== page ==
Throwing a bucket of ice-cold water on a willing participant, posting it on Facebook for all the world to see, and challenging a friend to do the same, proved to be one of the savviest ways to bring awareness to a chronic disorder such as Amyotrophic Lateral Sclerosis or ALS. US$15 million in funds raised and countless celebrity challenge-takers later, however, ALS remains a disease with no cure in sight.
Despite the viral challenge’s popularity and the considerable amount of funds raised, ALS, also known as ‘Lou Gehrig’s Disease’, still remains one of the most challenging diseases known to the medical community, affecting anyone regardless of socioeconomic status or ethnic background. With a life expectancy of only 2-5 years, ALS patients have yet to get a long-term treatment – that is, unless you consider Stem Cells.
What does ALS do?
ALS takes away a person’s ability to make voluntary movements such as walking, speaking, eating, and breathing, the very functions that keep a person alive. It does so by damaging motor neurons found in the brain which are responsible for transporting signals from the brain to the spinal cord and from the spinal cord to muscles in the body. With ALS, a person’s motor neurons wastes away, causing an inability of the brain to send signals throughout the body’s muscles and eventually causing the body’s muscles to waste away.
Riluzole, a drug approved by the US Food & Drug Administration, is one of very few remedies known to soften the debilitating effects of ALS. Although it delays the disease’s progression, it doesn’t cure nor does it reverse nerve damage. Its side effects include loss of appetite, nausea, vomiting, diarrhea and stomach pain, among others. Enduring these side effects may prove a minor battle compared to suffering the disease’s full effects, which eventually could lead to death. It is ultimately an imperfect drug and comes with a relatively steep price tag, but for many patients, it is enough.
What else is in store for ALS patients?
Thanks to the viral ice bucket challenge, The ALS Association, a non-profit global research and assistance group, confirmed that there has been a rise in donations, no doubt influenced by the amount of attention via clicks and shares of videos, brought by an army of charitable individuals, celebrities, influential personalities and institutions who participated in the challenge. Because of this, the public came to know of a previously little heard of neurodegenerative disease.
But is there anything else that can be done in the face of ALS?
Based on a clinical trial published in the Stem Cells Translational Medicine, the answer is yes. Conducted by researchers and scientists in a Korea-based biotechnology company and two Korean universities, the study was conducted primarily to confirm that using Stem Cells for the treatment of ALS is safe. It involved the injection of mesenchymal stromal cells (MSCs) in selected ALS patients conducted and with the participants being observed in a span of six months. After the observation period, the treatment was declared ‘safe and feasible’. The trial’s other aim is to determine whether two injections would prove more beneficial for the patient instead of just one.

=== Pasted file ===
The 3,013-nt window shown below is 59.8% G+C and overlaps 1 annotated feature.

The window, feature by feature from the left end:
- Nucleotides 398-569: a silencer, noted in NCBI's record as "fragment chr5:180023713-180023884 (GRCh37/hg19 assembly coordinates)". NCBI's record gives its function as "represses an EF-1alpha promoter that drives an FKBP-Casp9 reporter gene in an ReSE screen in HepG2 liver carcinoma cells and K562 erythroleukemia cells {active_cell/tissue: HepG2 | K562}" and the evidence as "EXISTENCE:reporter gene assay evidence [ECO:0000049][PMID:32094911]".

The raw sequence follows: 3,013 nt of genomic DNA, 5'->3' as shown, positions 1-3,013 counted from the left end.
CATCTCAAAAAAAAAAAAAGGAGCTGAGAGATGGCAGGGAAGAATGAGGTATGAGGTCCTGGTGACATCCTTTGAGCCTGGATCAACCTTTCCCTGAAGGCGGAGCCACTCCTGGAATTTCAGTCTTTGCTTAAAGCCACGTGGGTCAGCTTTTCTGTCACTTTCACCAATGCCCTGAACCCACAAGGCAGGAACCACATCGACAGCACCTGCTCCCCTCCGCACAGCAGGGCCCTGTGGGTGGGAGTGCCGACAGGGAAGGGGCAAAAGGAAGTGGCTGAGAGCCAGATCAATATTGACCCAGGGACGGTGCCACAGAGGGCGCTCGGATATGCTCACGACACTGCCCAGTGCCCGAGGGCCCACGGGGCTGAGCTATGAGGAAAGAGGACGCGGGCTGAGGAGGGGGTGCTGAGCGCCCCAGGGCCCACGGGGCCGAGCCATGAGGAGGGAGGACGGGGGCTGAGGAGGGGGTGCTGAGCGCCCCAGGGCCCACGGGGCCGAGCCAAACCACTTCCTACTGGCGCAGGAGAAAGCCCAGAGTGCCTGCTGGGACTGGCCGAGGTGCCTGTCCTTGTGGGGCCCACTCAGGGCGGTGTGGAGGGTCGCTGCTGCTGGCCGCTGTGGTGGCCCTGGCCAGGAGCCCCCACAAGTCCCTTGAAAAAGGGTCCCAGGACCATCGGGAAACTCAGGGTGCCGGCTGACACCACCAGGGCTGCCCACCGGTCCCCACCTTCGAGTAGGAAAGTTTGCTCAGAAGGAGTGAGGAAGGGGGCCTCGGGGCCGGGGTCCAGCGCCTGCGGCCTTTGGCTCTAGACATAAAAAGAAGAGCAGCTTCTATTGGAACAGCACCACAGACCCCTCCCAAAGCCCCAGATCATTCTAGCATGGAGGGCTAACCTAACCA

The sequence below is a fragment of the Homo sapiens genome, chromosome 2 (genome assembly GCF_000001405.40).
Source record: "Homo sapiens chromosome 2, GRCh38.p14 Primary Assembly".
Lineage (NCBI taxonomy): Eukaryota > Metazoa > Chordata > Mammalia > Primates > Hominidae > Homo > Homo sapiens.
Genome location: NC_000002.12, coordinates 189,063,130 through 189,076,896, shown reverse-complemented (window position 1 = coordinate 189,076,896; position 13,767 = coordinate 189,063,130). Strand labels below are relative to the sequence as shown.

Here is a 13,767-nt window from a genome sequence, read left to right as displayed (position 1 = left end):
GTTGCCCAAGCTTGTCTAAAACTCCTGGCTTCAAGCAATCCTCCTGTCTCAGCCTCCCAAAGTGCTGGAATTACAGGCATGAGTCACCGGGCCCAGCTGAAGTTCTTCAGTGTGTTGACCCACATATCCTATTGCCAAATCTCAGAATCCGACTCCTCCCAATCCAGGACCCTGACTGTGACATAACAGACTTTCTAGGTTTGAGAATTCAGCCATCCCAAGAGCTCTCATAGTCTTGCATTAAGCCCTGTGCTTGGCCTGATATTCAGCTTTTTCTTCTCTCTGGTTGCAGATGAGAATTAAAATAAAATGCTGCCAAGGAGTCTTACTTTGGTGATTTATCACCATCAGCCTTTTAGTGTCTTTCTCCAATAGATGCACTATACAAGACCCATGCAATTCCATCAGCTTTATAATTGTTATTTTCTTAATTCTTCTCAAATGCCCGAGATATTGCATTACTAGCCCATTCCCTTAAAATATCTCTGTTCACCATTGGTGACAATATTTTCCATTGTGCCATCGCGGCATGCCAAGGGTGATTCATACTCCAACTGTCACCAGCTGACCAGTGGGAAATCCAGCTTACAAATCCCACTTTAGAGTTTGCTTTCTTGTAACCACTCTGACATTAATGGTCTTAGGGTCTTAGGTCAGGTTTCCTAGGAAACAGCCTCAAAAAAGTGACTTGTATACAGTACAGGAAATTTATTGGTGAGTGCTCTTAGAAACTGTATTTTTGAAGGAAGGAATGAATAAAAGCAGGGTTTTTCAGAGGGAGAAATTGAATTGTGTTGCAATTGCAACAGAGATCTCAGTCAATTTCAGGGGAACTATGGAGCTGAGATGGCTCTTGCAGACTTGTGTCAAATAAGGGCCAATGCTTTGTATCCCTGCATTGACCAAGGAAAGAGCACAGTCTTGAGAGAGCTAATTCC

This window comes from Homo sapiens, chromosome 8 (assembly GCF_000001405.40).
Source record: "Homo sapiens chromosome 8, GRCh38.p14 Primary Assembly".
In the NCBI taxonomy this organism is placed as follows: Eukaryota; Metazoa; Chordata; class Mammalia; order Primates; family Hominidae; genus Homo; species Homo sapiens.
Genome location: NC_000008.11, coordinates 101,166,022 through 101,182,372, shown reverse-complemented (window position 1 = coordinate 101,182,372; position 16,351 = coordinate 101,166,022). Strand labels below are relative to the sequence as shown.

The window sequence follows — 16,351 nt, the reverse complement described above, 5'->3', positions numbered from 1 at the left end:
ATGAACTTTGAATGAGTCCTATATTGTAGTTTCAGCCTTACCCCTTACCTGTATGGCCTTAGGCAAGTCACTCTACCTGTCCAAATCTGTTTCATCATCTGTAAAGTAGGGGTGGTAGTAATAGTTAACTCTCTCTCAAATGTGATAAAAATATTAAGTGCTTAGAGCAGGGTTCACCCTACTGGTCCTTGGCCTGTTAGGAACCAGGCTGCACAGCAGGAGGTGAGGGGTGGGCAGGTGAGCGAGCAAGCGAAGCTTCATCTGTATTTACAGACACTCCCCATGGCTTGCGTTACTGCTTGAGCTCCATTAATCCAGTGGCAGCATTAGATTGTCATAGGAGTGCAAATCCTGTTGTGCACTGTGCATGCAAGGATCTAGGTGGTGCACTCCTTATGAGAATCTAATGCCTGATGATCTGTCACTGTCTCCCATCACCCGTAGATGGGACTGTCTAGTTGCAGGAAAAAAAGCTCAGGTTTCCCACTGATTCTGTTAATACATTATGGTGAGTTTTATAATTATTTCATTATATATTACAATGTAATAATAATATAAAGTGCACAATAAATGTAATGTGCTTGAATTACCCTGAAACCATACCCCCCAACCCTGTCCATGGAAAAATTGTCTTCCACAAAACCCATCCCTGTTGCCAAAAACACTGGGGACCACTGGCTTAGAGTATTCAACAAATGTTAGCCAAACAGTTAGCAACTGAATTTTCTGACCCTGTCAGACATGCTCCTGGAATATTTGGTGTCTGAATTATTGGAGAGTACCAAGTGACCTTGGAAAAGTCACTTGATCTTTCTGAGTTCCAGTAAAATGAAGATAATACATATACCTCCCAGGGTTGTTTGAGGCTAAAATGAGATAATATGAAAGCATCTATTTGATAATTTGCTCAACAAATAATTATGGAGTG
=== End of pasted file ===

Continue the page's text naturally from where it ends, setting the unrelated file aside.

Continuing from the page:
Stem Cells and the future of ALS cure
One advocate of Stem Cells as treatment for ALS is a man who has been diagnosed with the disease. Ted Harada has received positive results from participating in a clinical trial and has given interviews and talks where he discussed his health improvements after receiving Stem Cell Therapy. He is, however, just one out of many patients awaiting for a viable cure.
The best that ALS sufferers can hope for is an improved quality of life as they continue to battle the disease with Riluzole. A person diagnosed with ALS is given two to five years survival rate, beyond which there is little certainty as to how further along he can survive.
Given the wave of support for beating ALS, a viable cure for the disease is becoming more and more visible and Stem Cells’ encouraging effects is understandably inching its way towards the forefront of finding a cure for this formidable disease.
Global Stem Cells offers access to Stem Cell treatment for neurological conditions such as ALS, Cerebral Palsy, and Muscular Dystrophy, using Mesenchymal Stem Cells.
Treatment for ALS could allow for the brain cells’ regeneration and other neurological function improvements.
For information on ALS and how Stem Cells can help, talk to one of our Stem Cell Specialists.